Originally posted: Wednesday, August 5, 2009 on Blogger

I picked this up purely because the cover looked so lovely, thankfully it turned out to be just as good as the cover.


Fairy Cube starts out rather scattered. We see a glimpse of Ian’s childhood, then we see a fairy murder, and finally we get a little introduction to Ian before he takes a hit from Rin, who was trying to hit a few girls that tried to bully her.

Ian tells us Rin is his dear childhood friend, but he has to pretend he dislikes her because of a certain incident. Rin is rather annoyed at this, but before they can talk too long, Ian’s father tells him to hurry to class. Ian’s father is a teacher at his school. Then we see another Ian, a much darker and meaner Ian, who berates the first Ian. Ian tells us this is Tokage, his other self, who he has seen since he was little, and who has made his life miserable. No one but Ian can see him.

As Ian is walking home, Tokage pulls his bag away. When Ian goes to pick it up, he sees someone at the scene of a fairy murder. He also notices a talking doll and the fact that the gentleman takes something from the scene of the crime. He follows the man to a shop and is corner. When Ian is corner, he confronts the man about the crime. The man tells him he only took what the lady stole from his shop and gives Ian a cube with a green lizard inside. As Ian leaves, the dolls expresses her regret that he will die soon.

Ian runs to the police station to tell them about the man, but no one believes him because Ian has gained a reputation for telling lies. Just then Rin comes in with her mother. As the police take her mother, Rin reminisces with Ian about their childhood. We get a brief flashback showing that Rin’s mother has always been abusive to her and that Ian told Rin about fairies. Unlike the other children however, Rin believed Ian and went out early one morning so that he could show them to her. After witnessing the fairies, Ian showed Rin the wings drawn on his back, which Rin found beautiful. However, this little meeting was cut short when Rin’s mother and Ian’s father find the two. It seems Tokage somehow influenced Ian’s father and brought him to Ian and Rin. Ian also remembers what followed, how his father burned the wings on his back, and how he told Rin he hated her in order to protect her from his father.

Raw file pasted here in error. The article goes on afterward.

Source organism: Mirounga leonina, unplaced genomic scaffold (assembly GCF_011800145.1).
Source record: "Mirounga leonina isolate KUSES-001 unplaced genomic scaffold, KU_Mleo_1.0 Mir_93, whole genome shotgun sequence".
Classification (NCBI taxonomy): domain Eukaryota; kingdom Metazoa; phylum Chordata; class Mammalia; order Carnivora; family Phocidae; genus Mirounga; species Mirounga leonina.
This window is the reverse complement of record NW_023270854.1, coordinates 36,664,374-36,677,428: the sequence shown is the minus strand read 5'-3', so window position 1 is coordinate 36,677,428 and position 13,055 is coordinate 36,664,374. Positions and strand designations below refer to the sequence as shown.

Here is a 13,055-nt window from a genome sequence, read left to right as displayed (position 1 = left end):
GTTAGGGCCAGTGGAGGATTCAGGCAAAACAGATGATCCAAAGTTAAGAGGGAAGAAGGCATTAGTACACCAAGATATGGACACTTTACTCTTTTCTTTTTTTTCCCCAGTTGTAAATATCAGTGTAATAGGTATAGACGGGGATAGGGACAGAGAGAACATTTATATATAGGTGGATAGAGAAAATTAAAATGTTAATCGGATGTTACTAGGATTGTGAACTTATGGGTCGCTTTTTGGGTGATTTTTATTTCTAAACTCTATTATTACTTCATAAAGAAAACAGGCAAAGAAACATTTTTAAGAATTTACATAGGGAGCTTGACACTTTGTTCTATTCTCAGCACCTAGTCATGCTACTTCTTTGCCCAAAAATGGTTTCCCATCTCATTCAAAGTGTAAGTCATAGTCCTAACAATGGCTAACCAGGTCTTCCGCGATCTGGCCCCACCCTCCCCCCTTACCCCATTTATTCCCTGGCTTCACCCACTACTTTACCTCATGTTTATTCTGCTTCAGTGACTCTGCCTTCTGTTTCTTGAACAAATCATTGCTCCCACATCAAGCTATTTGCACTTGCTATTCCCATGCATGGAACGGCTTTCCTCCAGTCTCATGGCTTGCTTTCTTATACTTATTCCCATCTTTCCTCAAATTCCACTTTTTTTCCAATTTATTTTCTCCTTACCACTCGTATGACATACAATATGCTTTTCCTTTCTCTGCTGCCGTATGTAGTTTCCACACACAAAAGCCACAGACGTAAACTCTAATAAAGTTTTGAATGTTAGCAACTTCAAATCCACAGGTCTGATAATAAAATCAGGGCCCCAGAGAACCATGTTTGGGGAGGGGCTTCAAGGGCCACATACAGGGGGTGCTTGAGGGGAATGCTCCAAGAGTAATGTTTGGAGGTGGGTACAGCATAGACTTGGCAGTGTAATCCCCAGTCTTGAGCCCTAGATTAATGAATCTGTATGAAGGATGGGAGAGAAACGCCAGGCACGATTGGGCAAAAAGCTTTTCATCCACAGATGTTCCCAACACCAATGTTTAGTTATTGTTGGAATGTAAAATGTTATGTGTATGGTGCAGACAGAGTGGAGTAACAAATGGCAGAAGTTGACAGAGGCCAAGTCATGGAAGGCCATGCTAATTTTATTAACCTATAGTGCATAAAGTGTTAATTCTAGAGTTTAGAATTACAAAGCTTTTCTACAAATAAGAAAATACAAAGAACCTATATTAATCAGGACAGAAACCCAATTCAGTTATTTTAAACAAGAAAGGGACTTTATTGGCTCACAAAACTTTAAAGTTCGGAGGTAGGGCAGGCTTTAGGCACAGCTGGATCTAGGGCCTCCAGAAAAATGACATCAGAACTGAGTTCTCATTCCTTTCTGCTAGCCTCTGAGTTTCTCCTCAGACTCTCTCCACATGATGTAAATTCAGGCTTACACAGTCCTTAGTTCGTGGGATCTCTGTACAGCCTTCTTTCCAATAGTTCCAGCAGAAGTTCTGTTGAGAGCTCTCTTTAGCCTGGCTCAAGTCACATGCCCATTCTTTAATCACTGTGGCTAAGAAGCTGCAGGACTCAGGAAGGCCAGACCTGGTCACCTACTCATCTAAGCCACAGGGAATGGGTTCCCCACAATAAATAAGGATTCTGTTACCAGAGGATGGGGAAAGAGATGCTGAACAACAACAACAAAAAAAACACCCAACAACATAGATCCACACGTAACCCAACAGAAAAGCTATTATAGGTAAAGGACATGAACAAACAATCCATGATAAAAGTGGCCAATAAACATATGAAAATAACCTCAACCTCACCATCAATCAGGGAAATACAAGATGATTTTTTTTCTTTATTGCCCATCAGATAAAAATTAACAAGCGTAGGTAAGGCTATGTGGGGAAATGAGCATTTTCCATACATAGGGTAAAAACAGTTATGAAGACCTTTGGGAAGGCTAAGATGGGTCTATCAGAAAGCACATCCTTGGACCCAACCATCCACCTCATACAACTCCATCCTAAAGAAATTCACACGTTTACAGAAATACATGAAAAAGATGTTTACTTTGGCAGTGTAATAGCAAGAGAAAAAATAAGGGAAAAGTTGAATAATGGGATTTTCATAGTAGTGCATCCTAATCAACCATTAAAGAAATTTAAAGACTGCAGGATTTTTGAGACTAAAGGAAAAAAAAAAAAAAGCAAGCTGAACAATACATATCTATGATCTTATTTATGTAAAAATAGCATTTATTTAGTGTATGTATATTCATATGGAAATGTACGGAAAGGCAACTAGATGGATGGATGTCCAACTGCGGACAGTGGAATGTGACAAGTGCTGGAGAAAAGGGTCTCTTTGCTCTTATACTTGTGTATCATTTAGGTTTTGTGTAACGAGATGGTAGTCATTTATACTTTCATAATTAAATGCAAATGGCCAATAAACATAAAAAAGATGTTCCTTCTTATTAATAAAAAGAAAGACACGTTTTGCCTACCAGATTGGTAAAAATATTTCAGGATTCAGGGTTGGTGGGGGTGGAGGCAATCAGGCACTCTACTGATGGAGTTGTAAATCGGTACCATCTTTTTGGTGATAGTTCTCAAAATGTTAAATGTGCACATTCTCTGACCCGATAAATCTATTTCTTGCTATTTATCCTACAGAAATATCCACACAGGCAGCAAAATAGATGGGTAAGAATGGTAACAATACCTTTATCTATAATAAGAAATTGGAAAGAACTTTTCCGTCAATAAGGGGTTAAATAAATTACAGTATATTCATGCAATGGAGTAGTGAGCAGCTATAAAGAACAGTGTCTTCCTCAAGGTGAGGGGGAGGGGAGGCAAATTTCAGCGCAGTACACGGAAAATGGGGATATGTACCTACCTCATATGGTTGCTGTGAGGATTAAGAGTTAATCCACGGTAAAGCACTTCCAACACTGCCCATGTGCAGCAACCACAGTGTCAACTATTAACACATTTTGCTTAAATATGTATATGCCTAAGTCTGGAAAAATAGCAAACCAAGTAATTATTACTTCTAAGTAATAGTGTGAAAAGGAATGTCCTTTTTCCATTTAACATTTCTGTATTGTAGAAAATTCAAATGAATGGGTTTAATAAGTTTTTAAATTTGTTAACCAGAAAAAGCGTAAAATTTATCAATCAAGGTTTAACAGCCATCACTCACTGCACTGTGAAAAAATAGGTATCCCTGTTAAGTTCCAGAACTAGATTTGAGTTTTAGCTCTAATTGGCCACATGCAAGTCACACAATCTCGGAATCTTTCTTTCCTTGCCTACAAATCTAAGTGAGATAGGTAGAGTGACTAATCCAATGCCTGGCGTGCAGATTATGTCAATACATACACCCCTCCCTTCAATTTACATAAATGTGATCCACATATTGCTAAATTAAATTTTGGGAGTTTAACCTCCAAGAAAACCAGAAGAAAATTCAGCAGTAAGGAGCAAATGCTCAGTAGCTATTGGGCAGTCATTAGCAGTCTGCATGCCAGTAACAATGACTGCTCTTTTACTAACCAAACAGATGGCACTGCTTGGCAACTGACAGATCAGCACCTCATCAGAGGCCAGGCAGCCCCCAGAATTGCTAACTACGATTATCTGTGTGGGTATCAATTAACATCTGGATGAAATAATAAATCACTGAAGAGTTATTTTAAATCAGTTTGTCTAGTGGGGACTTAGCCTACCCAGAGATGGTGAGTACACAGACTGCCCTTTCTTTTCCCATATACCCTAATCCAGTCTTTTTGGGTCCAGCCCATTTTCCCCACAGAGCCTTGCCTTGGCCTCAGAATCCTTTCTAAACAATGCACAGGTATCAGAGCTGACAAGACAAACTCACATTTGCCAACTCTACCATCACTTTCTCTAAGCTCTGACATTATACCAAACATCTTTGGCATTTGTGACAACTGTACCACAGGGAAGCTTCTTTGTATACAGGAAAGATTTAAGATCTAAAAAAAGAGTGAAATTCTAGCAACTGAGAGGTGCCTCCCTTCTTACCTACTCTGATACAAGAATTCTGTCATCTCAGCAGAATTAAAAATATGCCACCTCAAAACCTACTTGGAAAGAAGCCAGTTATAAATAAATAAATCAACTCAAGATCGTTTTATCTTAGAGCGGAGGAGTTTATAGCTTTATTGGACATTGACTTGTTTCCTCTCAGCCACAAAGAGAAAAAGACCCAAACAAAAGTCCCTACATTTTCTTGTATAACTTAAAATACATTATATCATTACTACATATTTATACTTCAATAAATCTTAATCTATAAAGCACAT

Before the two can talk much longer, Ian’s father shows up once more and forces Ian to leave. At home he questions Ian and asks whether he was trying to leave like his mother. Then he checks to see if Ian’s wings are still gone so that his son will not be able to fly away. Meanwhile, Tokage is up to his tricks again. This time he takes Rin’s bus pass, the one she dropped, and kills a guy from Rin’s school who is on the phone with his girl and places her pass near his corpse. His girlfriend, worried, goes to find him and finds Rin’s bus pass. She tells a few people, and the next day, a bunch of girls begin to gang up on Rin. They insist that she killed the guy, even though Rin states she lost her bus pass and didn’t do anything. Ian comes to help her, but the girls brush him off by saying he is a liar. To save Rin, Ian asks her to trust him like before and takes her hand. Using her power and his, he is able to show all the students fairies. The students are dazed and Rin takes Ian’s hand and runs. However, Ian’s father sees the two, and just as Ian confesses to Rin that she is precious to him, his father stabs him and Ian dies.

Some time passes and Ian appears in a dark place full of demons. Luckily Ian’s soul is protected from minor demons by a mysterious person, and when he finally reawakens and goes to the human world, he sees Rin with himself, only it isn’t him but Tokage. Knowing that Rin means a lot to Ian, Tokage makes his move on her and asks her out. Ian, infuriated, goes to find the strange man and doll for answers and a way to return to normal. Angry, he attacks the man, but he is stopped when a fairy emerges from the doll. The fairy, in her own anger, looses control of her powers and the mysterious man named Kaito, transports both of them to the other world.